Written by Natalie Monroe

Alex was a military guy through and through – dedicated, driven and always seeking adventure.  He loved the Army and never imagined life outside of service.  But one fateful day in Afghanistan set him on a new path…

Born in Mexico, Alex came to California as a young boy and worked in the fields with his family.  After high school he joined the Army, inspired to follow in the footsteps of a childhood friend.  Alex served four combat tours – two in Iraq and two in Afghanistan.  On his last tour, he stepped on an IED.

Chaos ensued.  His vision blurred and his ears were ringing, as his buddy dragged him away.

“I had been in several other explosions so I knew it was me right away, because with other explosions I was still on my feet, a little bit disoriented, but still OK.  With this one, I knew it was me,” Alex explained.  “Usually when you stepped on an IED you were going to be an amputee. It’s just whether you’re going to be a single, double or how bad it is.”

Alex lost both legs, two fingertips on his right hand, much of his hearing on his right side, and sustained shrapnel wounds to his right forearm.  After being medevaced to Germany, he spent two years at Walter Reed Medical Center in Maryland learning how to live again.

It was upon his return to Woodland, California and his move into his specially adapted custom house built for him by Homes for our Troops that Alex struggled to find new direction in life.

“The military is very mission-driven…and then when Alex was at Walter Reed his mission was learning how to walk,” shared his wife, Isa Marie McIntyre.  An Army veteran herself, Isa and Alex met while on duty in Iraq. “But once he came home he felt lost, he needed a new purpose.”

Alex reflects back on those darker days when he lacked motivation to get off the couch. “I had a friend who was pesky. He kept inviting me. Once I started being active in the veteran community, it got me the motivation to start working. And that led onto other things.”

Now Alex runs Fury Bees with more than 800 hives, and plans to double that number next year.

Earlier this year, FVC teamed up with two other veteran organizations – Work Vessels for Veterans and Semper Fi Fund – to purchase a neon green Hummerbee for Alex. Customized for beekeepers with special clamps that hold the hives in place, the forklift helped him make it through this year’s late spring rains, which otherwise wouldn’t have been possible.

‘Fury Bees’ is a nod to Alex’s airborne unit Fury From the Sky.  “The name means a lot to me,” expressed the former Staff Sergeant, as he explained that the unit is a brotherhood that he still remains close to today.  Alex rents out his 800 hives to local farms for pollination of almond orchards.  Eventually, he hopes to grow to 7,000 – a number that would pollinate enough trees to satisfy the snacking habits of 7 million almond eaters for a year.

Agriculture is what Alex grew up around, and is still what he loves.  Being able to do it is both the biggest challenge and the biggest accomplishment for him.  “I’ve tried office positions, I can’t sit behind a desk.  I’m a labor guy, I need to do something physical,” reflected Alex.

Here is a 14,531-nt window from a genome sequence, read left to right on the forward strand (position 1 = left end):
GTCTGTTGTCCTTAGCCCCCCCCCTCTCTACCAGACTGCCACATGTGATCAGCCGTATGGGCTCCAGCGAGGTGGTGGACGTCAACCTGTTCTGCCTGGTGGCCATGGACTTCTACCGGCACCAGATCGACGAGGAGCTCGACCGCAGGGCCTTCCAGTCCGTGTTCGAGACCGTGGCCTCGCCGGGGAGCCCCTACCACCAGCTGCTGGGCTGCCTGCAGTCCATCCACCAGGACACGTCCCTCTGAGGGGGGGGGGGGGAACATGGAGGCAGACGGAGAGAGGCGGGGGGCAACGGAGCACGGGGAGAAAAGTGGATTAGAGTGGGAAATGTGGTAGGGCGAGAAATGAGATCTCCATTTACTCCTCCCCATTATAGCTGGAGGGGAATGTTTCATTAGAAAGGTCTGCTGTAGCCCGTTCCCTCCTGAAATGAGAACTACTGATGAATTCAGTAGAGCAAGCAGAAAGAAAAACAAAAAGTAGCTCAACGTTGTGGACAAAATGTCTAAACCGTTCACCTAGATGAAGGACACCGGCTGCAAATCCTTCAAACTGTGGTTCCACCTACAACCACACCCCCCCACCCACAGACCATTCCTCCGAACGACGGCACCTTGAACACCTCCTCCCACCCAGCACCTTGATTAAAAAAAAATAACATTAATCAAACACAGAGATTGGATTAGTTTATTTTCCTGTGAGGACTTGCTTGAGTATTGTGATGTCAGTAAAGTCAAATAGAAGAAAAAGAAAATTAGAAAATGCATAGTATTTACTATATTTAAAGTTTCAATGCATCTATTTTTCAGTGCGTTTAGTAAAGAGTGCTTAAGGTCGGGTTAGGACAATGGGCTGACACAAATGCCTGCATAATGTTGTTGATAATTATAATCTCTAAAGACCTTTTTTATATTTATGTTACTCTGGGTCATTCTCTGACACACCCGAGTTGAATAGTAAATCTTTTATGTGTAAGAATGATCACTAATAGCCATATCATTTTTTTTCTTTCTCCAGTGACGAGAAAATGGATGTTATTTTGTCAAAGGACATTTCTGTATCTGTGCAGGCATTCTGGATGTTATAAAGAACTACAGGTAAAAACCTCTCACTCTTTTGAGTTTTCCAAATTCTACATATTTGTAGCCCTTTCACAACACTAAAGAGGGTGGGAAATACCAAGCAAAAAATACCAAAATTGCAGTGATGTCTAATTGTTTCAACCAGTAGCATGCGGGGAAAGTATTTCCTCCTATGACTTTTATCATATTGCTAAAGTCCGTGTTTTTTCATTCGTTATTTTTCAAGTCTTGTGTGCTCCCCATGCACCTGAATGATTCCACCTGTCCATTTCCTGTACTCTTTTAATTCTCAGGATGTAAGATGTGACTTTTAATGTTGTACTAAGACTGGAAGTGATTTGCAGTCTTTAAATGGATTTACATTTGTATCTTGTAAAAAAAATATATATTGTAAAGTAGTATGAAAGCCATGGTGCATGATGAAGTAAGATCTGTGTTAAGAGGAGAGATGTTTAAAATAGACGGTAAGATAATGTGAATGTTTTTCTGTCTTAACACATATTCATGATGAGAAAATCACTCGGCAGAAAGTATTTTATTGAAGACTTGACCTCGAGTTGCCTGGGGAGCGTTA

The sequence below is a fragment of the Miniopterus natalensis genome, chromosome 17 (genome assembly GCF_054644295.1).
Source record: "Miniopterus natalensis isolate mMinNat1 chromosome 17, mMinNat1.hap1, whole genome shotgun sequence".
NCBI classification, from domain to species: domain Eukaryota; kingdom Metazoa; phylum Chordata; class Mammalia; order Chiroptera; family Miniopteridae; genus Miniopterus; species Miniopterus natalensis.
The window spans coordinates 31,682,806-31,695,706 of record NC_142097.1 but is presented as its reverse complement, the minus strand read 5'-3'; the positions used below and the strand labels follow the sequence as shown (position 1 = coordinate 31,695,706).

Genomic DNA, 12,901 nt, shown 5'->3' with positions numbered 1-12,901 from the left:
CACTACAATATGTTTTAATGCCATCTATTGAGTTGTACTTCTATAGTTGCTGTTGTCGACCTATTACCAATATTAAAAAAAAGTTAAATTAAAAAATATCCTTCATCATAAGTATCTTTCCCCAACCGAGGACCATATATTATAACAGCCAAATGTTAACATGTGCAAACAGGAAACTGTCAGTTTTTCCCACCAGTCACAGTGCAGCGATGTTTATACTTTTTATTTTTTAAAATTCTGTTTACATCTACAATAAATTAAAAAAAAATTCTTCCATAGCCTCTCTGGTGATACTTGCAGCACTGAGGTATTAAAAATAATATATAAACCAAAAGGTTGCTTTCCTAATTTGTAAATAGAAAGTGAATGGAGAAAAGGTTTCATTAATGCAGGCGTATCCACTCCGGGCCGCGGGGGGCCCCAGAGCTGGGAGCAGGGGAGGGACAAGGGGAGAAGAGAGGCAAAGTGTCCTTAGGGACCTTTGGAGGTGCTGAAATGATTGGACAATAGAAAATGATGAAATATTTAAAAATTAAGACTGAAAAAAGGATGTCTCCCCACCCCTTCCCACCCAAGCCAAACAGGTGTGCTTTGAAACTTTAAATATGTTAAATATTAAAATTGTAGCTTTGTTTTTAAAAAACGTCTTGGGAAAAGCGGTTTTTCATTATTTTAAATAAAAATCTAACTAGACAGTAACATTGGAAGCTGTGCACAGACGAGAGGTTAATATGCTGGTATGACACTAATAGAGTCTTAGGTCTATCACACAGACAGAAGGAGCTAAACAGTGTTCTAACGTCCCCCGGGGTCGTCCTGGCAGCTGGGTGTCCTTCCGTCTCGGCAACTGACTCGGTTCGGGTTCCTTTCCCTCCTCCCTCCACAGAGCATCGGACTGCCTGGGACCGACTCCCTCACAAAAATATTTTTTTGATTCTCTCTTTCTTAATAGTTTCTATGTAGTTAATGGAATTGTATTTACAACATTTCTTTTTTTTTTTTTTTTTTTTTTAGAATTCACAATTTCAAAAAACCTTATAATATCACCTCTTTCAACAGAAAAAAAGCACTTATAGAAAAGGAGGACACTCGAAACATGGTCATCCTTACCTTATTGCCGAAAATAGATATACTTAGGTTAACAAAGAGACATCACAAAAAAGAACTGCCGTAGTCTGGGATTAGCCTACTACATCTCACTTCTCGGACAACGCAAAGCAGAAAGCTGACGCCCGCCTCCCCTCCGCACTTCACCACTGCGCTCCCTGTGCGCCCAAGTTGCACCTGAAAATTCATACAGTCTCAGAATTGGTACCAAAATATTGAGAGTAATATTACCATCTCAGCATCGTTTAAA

It’s that time he spends time with his hives that distracts him from the bad days and offers a chance to clear his mind. “When things get quiet is when things get hard,” Alex revealed matter-of-factly.  Beekeeping has made all the difference for a purposeful life where he feels in charge and in control.

“Farming makes me feel enabled.  I never would have imagined beekeeping but it’s been very therapeutic.”  And while Isa hates bees – “She said I started beekeeping so I could get rid of her!” jokes Alex – she is grateful for this transformation.

Henry Harlan, his longtime mentor who has practically given him the shirt off his back, looked on. “If he ever wore long pants you’d never know that he had a disability. He does everything everybody else I know does.”

But being a double amputee makes it almost three times as much work.  Alex has to take constant breaks.  “I have hard days, but my legs have not stopped me.  Slowed me down, but not stopped me.”

Swarms of bees buzzed around Alex’s head as he opened another hive to look for the queen.  “Smoke makes them more docile.  Some you open up and they’re docile, some you open and they’re just mad,” he explained with a smoker of burning burlap in hand.

While beekeeping is what grounds Alex, he revealed one of his two life passions as he closed the lid on the hive – helping other vets through his involvement in several veteran organizations.  In his always humble way, Alex shared that “being a guy that has very visible wounds, the community support is amazing.  But there are a lot of guys who have done more than I have and don’t have visible wounds; I’d like to see them start getting more support.”

And his second passion?  Alex grinned, “Jumping out of planes.”

Never one to shy away from an adventure, Alex skydives as often as he can through a company just down the road from his home.  It’s that thrill-seeking spirit and desire for adrenaline that will always fulfill him.

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For more of Alex’s background and how FVC helped his operation, see the Davis Enterprise.

Good Day Sacramento morning show filmed Alex at his property in June – check out the Video Broadcast